Once dry these frames are a valuable resource and you HAVE to protect them until freezing weather arrives and wax moth activity ceases for the year. There are some choices that can be made here as well. Hanging under a eave allowing plenty of air and light can usually prevent wax moth damage if the combs never held brood or pollen. Follow this link to see some examples. Another way is to protect your frames with Para Dichlorobenzene, Moth crystals. Supers are stacked and sealed with a spacer at the top. Place the moth crystals on a paper plate on top in the space as the fumes will go down. Follow this link to read an article about wax moths and their control. Lastly combs can be protected with a natural microbial bacteria Bacillus thuringenisis (Certan®). It was once available for sale by bee supply companies but is no longer manufactured in the US but is available from Canada. Some beeks use alternative products that contain the same bacteria but are sold under a different name for the similar purpose of larva control. Here is a lnk to a video about the use of Certan.

Have you done your check for varroa mites? Now is a great time to do a sugar roll or alcohol wash to determine the percentage of mites within your colonies. Doesn't matter if you treat or not but to know your colonies health, it is important to monitor the varroa mite infestation level. Follow this link to learn how to do a sugar roll or this link to learn how to do an alcohol wash. Once you have your numbers then you can follow this link to determine a course of action. Just looking at your bees is not enough to know how they are coping with varroa. I just recently, with the help of a club member, did an alcohol wash on a colony that appeared to be in good shape. Weren't we both surprised when there were so many mites we had to dump them out on a rag to make an accurate count. 158 mites in 1/2 cup (300) of bees! Do I have a colony that is surviving with varroa or a colony that is on the brink of collapse? Without monitoring I wouldn't know why they perished or the importance of breeding this queen.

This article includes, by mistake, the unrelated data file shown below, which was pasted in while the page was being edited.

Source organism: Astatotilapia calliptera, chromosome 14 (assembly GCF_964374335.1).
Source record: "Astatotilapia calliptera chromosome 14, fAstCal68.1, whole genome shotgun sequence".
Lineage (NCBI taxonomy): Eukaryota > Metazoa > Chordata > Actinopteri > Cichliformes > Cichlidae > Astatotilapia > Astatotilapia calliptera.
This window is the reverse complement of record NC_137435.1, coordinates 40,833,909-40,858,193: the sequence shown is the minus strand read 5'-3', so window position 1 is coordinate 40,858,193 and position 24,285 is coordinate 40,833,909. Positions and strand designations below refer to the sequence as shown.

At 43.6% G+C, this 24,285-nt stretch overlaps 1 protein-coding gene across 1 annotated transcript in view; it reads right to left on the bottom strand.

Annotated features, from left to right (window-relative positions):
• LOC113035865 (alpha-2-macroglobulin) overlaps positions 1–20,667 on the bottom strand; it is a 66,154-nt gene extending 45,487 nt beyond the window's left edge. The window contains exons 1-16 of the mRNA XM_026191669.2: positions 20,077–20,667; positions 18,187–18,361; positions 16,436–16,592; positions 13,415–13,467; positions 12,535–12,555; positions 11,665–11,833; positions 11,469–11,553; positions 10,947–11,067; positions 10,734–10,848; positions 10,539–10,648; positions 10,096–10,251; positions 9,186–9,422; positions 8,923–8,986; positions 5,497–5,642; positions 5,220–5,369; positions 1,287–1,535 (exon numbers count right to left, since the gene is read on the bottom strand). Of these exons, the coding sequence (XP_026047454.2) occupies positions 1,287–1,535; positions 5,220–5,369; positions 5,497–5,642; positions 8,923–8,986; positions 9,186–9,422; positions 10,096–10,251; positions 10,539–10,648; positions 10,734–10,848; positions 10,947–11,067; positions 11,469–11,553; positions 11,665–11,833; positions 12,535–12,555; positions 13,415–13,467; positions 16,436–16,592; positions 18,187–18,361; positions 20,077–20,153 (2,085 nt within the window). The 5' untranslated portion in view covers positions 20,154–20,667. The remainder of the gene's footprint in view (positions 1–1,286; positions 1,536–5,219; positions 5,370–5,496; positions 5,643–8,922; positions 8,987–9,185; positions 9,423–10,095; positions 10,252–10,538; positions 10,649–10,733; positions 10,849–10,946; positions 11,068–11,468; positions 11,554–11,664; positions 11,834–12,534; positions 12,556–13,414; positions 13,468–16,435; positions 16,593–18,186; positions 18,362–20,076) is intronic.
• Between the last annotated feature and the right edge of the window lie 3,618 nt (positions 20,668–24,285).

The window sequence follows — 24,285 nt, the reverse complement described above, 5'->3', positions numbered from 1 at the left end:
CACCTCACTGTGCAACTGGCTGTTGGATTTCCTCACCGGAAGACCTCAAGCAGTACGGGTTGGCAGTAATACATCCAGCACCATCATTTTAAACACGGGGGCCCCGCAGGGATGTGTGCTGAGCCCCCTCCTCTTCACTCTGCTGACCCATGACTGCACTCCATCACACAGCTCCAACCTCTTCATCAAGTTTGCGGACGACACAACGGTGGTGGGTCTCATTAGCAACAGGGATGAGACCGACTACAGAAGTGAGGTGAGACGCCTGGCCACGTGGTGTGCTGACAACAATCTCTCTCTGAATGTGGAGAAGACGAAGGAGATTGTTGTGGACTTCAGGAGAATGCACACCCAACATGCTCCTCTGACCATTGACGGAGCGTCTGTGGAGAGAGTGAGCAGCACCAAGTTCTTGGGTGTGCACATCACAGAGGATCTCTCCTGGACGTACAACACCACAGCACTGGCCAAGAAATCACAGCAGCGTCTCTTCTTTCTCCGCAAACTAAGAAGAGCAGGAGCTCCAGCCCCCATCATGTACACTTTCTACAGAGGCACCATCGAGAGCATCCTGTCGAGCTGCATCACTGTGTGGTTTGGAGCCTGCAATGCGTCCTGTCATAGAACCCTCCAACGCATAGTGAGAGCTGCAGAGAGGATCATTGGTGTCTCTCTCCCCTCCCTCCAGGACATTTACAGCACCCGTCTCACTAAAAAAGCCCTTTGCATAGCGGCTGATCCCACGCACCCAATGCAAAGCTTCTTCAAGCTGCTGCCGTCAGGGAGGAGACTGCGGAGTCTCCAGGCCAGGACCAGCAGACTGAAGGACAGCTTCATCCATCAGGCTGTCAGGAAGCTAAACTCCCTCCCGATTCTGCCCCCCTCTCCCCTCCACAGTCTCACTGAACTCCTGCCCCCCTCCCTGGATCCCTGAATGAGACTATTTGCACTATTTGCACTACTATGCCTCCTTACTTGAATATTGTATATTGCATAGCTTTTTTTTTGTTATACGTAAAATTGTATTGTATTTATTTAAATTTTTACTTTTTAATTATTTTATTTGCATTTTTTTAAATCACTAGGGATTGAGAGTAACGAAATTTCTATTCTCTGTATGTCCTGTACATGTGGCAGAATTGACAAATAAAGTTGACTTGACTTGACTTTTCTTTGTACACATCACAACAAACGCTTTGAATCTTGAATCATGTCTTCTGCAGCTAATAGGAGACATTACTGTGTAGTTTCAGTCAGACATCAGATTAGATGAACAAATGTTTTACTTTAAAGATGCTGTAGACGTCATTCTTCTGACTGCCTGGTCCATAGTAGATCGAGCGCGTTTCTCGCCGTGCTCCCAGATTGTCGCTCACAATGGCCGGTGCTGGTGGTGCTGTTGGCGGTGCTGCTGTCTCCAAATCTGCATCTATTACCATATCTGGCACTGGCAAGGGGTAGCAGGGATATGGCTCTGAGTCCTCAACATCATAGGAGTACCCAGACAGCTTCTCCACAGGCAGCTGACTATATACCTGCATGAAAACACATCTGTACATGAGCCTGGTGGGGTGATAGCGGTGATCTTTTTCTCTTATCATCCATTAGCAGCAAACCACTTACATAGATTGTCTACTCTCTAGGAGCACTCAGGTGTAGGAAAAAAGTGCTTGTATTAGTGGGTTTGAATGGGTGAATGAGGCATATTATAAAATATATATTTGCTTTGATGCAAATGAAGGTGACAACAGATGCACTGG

++++++++++++++++++++

 

The summer dirth has started and foraging bees are all looking for stores to bring back to their home hive. Don't let your hive become a source of stores for a neighboring colony! Use a robbing screen if you have a small colony or are feeding to grow your colony. Products like Honey B Healthy or added essential oils can drive foraging bees wild. They want that stuff! Know that a honey bee colony's worst enemy is a stronger honey bee colony, fact.

For information on Robbing Screens check out these links:
1. Robbing Screen article on the CBA website
2. Images for different varieties of robbing screens
A few video links on making robbing screens. (Something to remember is if you use an entrance reducer the width doesn't need to exactly match the bottom board, example: an 8 frame robbing screen will work on a ten frame hive with an entrance reducer!).
1. Northwest New Jersey Beekeepers(NWNJBA)
2. Country Rubes Beekeeping Supplies
3. Another Country Rubes Video
A Google search brings up plenty more videos!
Robbing Screen Videos

 

++++++++++++++++++++